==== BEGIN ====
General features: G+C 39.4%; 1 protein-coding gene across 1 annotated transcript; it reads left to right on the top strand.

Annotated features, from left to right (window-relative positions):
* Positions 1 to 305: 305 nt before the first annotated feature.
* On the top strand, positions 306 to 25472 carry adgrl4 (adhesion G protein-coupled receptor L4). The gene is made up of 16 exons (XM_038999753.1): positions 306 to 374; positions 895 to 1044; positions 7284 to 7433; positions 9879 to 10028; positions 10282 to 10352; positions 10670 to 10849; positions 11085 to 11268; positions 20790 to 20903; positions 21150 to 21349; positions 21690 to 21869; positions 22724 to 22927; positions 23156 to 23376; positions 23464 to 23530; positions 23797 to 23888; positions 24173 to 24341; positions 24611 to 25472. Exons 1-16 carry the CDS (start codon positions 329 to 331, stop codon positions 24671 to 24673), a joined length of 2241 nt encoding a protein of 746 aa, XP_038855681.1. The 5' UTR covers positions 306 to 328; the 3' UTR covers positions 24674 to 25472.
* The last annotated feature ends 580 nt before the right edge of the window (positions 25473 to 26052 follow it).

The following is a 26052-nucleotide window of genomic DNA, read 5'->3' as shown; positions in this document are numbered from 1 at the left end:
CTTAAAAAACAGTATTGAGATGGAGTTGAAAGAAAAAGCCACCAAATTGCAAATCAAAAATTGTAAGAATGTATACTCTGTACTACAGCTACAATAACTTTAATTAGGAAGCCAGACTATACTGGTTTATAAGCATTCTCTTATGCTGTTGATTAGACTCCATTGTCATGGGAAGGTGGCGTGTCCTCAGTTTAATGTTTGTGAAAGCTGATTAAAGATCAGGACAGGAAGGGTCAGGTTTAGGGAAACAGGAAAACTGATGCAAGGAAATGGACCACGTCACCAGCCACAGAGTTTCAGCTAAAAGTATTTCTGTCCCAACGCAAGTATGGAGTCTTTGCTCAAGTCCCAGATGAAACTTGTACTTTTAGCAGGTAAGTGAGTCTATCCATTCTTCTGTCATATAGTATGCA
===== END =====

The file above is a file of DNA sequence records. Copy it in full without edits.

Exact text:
General features: G+C 39.4%; 1 protein-coding gene across 1 annotated transcript; it reads left to right on the top strand.

Annotated features, from left to right (window-relative positions):
* Positions 1 to 305: 305 nt before the first annotated feature.
* On the top strand, positions 306 to 25472 carry adgrl4 (adhesion G protein-coupled receptor L4). The gene is made up of 16 exons (XM_038999753.1): positions 306 to 374; positions 895 to 1044; positions 7284 to 7433; positions 9879 to 10028; positions 10282 to 10352; positions 10670 to 10849; positions 11085 to 11268; positions 20790 to 20903; positions 21150 to 21349; positions 21690 to 21869; positions 22724 to 22927; positions 23156 to 23376; positions 23464 to 23530; positions 23797 to 23888; positions 24173 to 24341; positions 24611 to 25472. Exons 1-16 carry the CDS (start codon positions 329 to 331, stop codon positions 24671 to 24673), a joined length of 2241 nt encoding a protein of 746 aa, XP_038855681.1. The 5' UTR covers positions 306 to 328; the 3' UTR covers positions 24674 to 25472.
* The last annotated feature ends 580 nt before the right edge of the window (positions 25473 to 26052 follow it).

The following is a 26052-nucleotide window of genomic DNA, read 5'->3' as shown; positions in this document are numbered from 1 at the left end:
CTTAAAAAACAGTATTGAGATGGAGTTGAAAGAAAAAGCCACCAAATTGCAAATCAAAAATTGTAAGAATGTATACTCTGTACTACAGCTACAATAACTTTAATTAGGAAGCCAGACTATACTGGTTTATAAGCATTCTCTTATGCTGTTGATTAGACTCCATTGTCATGGGAAGGTGGCGTGTCCTCAGTTTAATGTTTGTGAAAGCTGATTAAAGATCAGGACAGGAAGGGTCAGGTTTAGGGAAACAGGAAAACTGATGCAAGGAAATGGACCACGTCACCAGCCACAGAGTTTCAGCTAAAAGTATTTCTGTCCCAACGCAAGTATGGAGTCTTTGCTCAAGTCCCAGATGAAACTTGTACTTTTAGCAGGTAAGTGAGTCTATCCATTCTTCTGTCATATAGTATGCA